Item:
ONSV4402

Original U.S. WWII 1943 Dated 1:50,000 Scale Map of Bastogne - 25 ¼” x 17 ¾”

Item Description

Original Item: Only One Available. One of the most crucial weapons that is used in war is the map. Equipped with a map, leaders can not only dictate the movement of troops, but they use maps for fire missions, resupplies, ambush positions, fresh water sources and more. In static warfare, maps were crucial for survival, since the knowledge they contained fulfilled several key functions, such as: orientation, basis of effective military technology (artillery and air forces), and supplies for the front and base (logistics, drinking water). The troops at Bastogne relied heavily on maps to move effectively through the snow barren wasteland where every turn and corner looked the same. Without the use of a map, and as seen in the popular HBO Series, “Band of Brothers”, friendly elements often found themselves settled in unfriendly areas and occupied enemy positions by mistake.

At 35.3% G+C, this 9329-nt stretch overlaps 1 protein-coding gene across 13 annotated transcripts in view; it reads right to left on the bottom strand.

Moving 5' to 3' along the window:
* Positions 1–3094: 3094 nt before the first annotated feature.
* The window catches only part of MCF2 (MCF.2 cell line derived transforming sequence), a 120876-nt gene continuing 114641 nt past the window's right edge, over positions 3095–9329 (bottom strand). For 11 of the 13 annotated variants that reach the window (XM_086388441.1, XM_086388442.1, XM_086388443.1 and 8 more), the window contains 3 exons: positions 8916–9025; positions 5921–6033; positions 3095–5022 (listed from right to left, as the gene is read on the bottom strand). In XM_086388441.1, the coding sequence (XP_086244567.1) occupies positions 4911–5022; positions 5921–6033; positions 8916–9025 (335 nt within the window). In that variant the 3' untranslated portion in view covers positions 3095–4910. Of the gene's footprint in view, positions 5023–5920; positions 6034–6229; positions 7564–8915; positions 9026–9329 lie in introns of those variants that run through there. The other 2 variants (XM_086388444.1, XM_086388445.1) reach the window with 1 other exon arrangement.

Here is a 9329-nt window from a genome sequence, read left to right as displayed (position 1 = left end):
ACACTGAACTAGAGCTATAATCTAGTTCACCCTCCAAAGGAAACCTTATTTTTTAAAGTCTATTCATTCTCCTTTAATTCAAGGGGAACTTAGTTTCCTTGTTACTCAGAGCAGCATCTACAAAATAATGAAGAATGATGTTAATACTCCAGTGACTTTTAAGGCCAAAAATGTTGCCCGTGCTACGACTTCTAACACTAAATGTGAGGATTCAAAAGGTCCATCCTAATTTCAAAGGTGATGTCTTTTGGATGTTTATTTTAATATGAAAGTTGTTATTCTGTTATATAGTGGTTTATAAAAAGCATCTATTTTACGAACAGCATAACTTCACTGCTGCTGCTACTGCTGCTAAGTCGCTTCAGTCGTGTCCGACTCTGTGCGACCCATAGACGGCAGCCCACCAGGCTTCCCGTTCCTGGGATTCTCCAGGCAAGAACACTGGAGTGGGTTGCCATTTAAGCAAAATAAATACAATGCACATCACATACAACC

This 1943 dated map is a wonderful example of a topographical map of Bastogne. The map itself is in lovely condition, but unfortunately someone took the liberty to laminate the map entirely, bringing the measurements to 25 ¼” x 17 ¾”. There is tearing and fading present, all signs of honest field use. All markings are still easily discernible and the map itself could still be used as a navigational tool!

Comes more than ready for display.

Siege of Bastogne